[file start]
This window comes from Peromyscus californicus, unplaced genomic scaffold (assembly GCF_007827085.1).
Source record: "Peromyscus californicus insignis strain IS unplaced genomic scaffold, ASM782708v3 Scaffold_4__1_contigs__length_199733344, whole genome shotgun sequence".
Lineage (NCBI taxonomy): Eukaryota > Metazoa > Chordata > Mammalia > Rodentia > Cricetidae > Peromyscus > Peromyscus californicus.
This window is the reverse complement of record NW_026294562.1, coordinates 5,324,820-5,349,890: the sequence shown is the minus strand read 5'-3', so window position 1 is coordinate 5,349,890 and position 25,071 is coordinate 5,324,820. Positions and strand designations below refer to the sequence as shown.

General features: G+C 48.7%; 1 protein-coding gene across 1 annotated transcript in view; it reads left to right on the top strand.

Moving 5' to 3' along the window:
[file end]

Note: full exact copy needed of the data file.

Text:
This window comes from Peromyscus californicus, unplaced genomic scaffold (assembly GCF_007827085.1).
Source record: "Peromyscus californicus insignis strain IS unplaced genomic scaffold, ASM782708v3 Scaffold_4__1_contigs__length_199733344, whole genome shotgun sequence".
Lineage (NCBI taxonomy): Eukaryota > Metazoa > Chordata > Mammalia > Rodentia > Cricetidae > Peromyscus > Peromyscus californicus.
This window is the reverse complement of record NW_026294562.1, coordinates 5,324,820-5,349,890: the sequence shown is the minus strand read 5'-3', so window position 1 is coordinate 5,349,890 and position 25,071 is coordinate 5,324,820. Positions and strand designations below refer to the sequence as shown.

General features: G+C 48.7%; 1 protein-coding gene across 1 annotated transcript in view; it reads left to right on the top strand.

Moving 5' to 3' along the window: